Gill Rosenberg

Report: Israeli-Canadian woman fighting Islamic State has been kidnapped by terror group

Online reports in jihadi and Palestinian forums claim Gill Rosenberg was captured by Islamic State group in embattled town of Kobani.

Gill Rosenberg, the Israeli-Canadian who joined Kurdish forces in their battle against the radical Islamic State terror group has allegedly been taken captive by the group, unconfirmed reports claimed.



The reports began surfacing on jihadi and Palestinian social media and forums, and claim Rosenberg was taken while fighting with the Peshmerga forces in Kobani, Syria.


Gill Rosenberg
Gill Rosenberg


Canada is trying to confirm reports that a Canadian citizen has been captured in Syria, a foreign ministry spokesman said on Sunday.


"Canada is pursuing all appropriate channels" to seek further information and is in touch with local authorities, the spokesman said in a statement.


Rosenberg, 31, is a civil aviation pilot who enlisted in an Israeli army search-and-rescue unit before being arrested in 2009, extradited to the United States and jailed over an international phone scam, one of her former lawyers said.


Gill's story was first reported by Israeli radio. She recounted how smugglers helped her cross from Iraq into Syria in order to join the Kurdish ranks. "They (the Kurds) are our brothers. They are good people. They love life, a lot like us, really," Rosenberg said, explaining why she joined up after contacting the guerrillas over the Internet.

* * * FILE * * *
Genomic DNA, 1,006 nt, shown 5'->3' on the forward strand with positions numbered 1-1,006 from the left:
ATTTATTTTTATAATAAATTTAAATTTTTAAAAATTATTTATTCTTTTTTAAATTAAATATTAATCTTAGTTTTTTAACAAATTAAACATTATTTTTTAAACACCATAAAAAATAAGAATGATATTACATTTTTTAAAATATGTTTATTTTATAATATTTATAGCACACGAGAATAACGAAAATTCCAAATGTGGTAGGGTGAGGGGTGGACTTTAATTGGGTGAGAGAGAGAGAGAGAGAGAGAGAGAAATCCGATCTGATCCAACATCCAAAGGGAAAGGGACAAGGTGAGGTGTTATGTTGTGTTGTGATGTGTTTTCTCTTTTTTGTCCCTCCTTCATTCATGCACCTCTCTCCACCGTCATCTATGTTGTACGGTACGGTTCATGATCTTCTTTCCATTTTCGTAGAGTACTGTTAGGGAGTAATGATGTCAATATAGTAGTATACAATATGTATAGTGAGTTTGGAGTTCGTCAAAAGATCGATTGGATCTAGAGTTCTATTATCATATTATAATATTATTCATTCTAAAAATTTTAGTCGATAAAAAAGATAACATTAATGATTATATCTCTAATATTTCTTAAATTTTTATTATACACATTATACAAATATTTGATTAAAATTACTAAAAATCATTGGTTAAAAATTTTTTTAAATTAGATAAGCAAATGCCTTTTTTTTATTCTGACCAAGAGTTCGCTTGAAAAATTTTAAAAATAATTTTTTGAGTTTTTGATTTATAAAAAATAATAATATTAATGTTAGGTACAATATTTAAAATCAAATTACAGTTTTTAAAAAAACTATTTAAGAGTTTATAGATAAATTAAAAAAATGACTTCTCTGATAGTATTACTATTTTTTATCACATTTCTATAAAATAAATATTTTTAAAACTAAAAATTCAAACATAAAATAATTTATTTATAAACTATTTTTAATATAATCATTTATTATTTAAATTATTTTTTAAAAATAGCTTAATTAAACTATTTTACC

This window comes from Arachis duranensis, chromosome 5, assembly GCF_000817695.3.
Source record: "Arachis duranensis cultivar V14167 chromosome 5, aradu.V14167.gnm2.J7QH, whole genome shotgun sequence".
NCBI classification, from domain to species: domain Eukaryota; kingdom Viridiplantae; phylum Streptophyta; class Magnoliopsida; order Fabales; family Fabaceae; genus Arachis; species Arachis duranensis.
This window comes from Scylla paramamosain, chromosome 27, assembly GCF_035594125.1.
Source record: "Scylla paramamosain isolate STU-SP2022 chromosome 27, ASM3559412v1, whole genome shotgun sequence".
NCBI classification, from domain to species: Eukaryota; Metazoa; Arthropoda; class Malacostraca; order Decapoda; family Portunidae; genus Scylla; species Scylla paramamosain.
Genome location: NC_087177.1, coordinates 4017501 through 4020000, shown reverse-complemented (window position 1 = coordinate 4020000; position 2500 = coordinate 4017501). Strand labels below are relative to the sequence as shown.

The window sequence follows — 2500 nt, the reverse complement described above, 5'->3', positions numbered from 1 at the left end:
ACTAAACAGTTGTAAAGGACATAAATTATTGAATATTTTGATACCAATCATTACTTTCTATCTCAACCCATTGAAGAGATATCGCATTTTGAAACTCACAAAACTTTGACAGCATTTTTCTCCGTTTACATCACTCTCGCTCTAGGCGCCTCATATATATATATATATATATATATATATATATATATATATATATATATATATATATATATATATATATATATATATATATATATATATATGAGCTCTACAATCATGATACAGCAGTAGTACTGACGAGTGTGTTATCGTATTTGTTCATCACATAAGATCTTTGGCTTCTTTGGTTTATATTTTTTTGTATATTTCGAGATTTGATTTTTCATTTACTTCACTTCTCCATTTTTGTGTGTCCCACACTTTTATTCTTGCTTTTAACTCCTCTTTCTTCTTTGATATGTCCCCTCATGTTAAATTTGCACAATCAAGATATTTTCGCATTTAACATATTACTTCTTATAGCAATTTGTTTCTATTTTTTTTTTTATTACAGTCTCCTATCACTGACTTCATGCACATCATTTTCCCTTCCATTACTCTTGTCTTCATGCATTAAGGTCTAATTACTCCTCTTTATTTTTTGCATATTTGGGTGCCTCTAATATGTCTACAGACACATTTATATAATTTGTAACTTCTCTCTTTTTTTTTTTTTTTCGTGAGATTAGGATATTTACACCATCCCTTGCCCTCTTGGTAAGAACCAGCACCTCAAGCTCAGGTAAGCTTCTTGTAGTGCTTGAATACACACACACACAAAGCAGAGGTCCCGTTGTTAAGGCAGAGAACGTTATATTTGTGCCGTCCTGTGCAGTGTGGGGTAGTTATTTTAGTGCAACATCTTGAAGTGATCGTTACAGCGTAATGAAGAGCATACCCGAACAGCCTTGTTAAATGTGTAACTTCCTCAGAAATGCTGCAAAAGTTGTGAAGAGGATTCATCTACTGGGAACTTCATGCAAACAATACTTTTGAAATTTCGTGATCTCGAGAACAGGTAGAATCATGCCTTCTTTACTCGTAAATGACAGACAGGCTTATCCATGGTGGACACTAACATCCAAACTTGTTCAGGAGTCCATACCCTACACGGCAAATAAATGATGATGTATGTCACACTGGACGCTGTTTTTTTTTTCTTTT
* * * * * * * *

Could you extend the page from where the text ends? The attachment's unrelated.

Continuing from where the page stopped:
Rosenberg said that she had made contact with the Kurds through Facebook, asking them to allow her to join the Kurdish People's Protection Units, commonly known as the YPG.


Rosenberg immigrated to Israel from Canada in 2006, after studying at the British Columbia Institute of Technology and left behind a promising career as a pilot of Boeing planes for civilian airlines.


On her Facebook page, Rosenberg shared her plans for her mission in Syria two months in advance, when she uploaded a picture from Jerusalem showing an Israeli flag next to an Islamic State flag, and continued posting images until November 1 - her final day in Israel.


She then promised to upload pictures of herself wearing the uniform of the Kurdish forces. "As soon as the tailor finishes customizing my uniform, I'll post the pictures," she wrote. The next day, she posted a picture of her red boots. "It's been a long time, but it feels great to wear them again."


She later posted pictures from Queen Alia International Airport in Amman, Jordan, and then from Erbil International Airport in Kurdistan. On November 9, she uploaded images from the Kurdish region of Syria and wrote, "In the IDF (Israeli army), we say 'aharai', After Me. Let's show ISIS (Islamic State) what that means." A friend wrote, "Take care of yourself, friend. You are one strong woman, and you'll destroy the Islamic State."


A source in the Kurdistan region with knowledge of the issue said Rosenberg was the first foreign woman to join YPG, the Kurds' dominant fighting force in northern Syria. She has crossed into Syria and is one of around 10 Westerners recruited by YPG, the source said.


Rosenberg could not be reached by Reuters for comment. A source provided an Iraqi Kurdistan cellphone number for her, but it was turned off on Tuesday.


Michal Margalit  and Reuters contributed to this report.


פרסום ראשון: 11.30.14, 15:58
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